Chetan overwhelmed by the occasion

Ponsana Boonsak of Thailand celebrates after beating Chetan Anand in the final.-G. KRISHNASWAMY

In the final, Chetan Anand was nowhere near the awesome form he had displayed in the quarterfinals and semifinals. His defeat to Ponsana Boonsak of Thailand was a big disappointment. V. V. Subrahmanyam reports.

National badminton `champion Chetan Anand missed his date with history. The 27-year-old player from Hyderabad, who could have become the first Indian ever to win a Grand Prix title (outside the All-England Championship), faltered at the final hurdle as he was outplayed by the fifth-seeded Ponsana Boonsak of Thailand in the men’s singles final of the Rs.1.2-crore prize money India Open Grand Prix Championship at the Gachibowli Indoor Stadium in Hyderabad.

In the final that lasted 33 minutes, Ponsana proved too good for the Indian who was nowhere near the awesome form he had displayed in his quarterfinal and semifinal matches. The spectators were terribly disappointed, but in their heart of hearts they would have appreciated the vastly superior game of the World No. 12 Ponsana. Chetan Anand’s game was disjointed. Ponsana denied him the liberty to come up with his trademark half-smashes and net dribbles. Moreover, the Thai dished out a lesson or two in the art of scoring points at the net.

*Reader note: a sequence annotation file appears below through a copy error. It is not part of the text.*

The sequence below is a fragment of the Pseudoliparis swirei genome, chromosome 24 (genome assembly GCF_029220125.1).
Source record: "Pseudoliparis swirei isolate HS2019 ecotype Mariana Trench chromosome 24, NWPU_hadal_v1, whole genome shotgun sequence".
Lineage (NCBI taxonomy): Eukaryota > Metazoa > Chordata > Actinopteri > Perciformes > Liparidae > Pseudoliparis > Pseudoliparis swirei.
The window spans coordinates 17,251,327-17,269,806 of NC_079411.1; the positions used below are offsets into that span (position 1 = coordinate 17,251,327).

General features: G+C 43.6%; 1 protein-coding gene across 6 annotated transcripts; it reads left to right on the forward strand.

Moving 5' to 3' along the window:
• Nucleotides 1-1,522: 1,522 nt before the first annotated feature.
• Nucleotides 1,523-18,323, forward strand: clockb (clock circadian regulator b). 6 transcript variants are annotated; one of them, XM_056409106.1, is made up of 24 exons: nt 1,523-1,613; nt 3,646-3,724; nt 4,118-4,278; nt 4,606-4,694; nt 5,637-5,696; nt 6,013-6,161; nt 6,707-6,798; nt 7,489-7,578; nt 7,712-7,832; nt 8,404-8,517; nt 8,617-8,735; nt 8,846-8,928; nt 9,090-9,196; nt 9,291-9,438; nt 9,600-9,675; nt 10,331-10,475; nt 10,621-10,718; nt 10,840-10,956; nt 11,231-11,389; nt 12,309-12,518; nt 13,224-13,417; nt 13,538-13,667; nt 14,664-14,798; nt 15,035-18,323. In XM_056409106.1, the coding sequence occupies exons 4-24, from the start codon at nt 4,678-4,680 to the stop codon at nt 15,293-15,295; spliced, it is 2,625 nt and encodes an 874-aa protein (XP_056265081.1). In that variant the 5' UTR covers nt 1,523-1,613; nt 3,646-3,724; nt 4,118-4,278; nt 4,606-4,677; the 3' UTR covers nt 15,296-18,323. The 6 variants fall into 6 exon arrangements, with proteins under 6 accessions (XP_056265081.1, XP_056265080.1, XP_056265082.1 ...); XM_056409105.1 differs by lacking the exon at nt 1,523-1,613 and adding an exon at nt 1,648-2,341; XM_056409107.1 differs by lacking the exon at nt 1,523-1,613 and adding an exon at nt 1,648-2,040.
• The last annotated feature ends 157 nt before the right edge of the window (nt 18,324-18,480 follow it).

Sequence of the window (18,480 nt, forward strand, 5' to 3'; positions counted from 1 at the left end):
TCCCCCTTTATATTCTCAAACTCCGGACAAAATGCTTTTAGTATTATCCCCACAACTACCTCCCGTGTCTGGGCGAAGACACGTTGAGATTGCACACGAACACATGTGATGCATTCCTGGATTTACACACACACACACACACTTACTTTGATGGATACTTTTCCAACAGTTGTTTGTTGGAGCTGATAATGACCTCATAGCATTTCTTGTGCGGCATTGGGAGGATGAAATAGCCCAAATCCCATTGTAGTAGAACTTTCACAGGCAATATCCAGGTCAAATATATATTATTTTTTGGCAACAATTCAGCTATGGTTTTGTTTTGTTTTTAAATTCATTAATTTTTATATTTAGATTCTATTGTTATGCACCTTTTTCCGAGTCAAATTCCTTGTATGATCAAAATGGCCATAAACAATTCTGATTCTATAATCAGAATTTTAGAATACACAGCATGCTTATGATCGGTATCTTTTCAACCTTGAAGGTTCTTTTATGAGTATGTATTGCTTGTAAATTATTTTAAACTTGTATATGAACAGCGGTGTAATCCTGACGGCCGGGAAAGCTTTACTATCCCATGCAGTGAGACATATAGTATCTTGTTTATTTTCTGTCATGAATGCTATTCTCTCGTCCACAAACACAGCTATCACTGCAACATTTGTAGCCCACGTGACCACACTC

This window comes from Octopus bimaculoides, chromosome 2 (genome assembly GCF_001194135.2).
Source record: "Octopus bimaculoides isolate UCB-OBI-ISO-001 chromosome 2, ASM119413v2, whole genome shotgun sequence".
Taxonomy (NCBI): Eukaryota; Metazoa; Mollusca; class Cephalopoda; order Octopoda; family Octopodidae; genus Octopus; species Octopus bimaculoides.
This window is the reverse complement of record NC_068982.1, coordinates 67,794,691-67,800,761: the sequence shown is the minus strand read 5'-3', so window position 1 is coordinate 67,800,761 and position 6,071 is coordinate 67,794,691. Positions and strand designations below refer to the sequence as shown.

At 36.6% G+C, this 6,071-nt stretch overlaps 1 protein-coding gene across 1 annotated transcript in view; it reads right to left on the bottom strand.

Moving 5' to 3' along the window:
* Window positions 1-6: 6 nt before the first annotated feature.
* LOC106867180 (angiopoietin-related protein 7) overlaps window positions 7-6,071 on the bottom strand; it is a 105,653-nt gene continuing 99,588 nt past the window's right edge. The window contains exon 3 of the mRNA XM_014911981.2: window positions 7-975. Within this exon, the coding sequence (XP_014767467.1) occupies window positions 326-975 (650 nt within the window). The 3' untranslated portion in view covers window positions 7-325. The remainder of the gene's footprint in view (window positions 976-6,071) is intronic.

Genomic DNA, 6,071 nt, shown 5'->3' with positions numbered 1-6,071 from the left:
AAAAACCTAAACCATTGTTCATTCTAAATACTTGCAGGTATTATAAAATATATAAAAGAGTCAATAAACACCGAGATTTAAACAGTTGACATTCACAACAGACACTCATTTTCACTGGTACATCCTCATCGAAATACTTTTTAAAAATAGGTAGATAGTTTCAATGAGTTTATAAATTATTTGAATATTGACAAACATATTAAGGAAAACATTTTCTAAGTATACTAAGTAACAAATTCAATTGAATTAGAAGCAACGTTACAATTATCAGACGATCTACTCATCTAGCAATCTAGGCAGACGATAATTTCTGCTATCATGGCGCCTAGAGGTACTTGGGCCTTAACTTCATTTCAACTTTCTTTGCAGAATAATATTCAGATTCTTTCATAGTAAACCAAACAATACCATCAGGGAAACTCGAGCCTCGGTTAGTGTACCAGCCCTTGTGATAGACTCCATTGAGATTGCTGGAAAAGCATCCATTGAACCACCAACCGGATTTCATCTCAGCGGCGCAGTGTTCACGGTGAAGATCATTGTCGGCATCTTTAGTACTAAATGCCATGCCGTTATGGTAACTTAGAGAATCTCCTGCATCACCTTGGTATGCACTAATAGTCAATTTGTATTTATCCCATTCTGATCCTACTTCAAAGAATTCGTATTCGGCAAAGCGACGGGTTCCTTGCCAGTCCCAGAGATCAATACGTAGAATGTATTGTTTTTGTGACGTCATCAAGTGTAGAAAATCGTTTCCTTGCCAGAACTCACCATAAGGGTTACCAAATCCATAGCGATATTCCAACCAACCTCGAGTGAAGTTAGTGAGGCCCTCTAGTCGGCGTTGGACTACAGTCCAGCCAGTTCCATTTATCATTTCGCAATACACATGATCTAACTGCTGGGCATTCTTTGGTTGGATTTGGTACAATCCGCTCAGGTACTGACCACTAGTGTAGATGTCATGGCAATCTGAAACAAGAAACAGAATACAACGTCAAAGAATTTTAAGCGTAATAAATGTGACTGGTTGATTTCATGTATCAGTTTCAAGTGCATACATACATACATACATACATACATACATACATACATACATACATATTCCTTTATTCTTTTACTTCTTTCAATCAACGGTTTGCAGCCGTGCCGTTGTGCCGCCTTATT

The match showed where India’s best player on show stood compared with the big guns of world badminton. Once Ponsana took the first game 21-16, he elevated his play to a new level, employing more of his delectable drops. It was clearly not Chetan’s evening as the Thai sustained his brilliance in the second game.

The Indian paid dearly for his inability to engage his opponent in long rallies. Eventually, Ponsana finished it off in style with a splendid forehand smash, then a well-earned point after a net-dribble before forcing the Indian into an unforced error after yet another display of amazing control. “I was not moving well. Not able to get the length of my strokes right. Definitely, I must confess that I was nervous and conscious of the fact that I was playing my maiden Grand Prix final,” Chetan said later.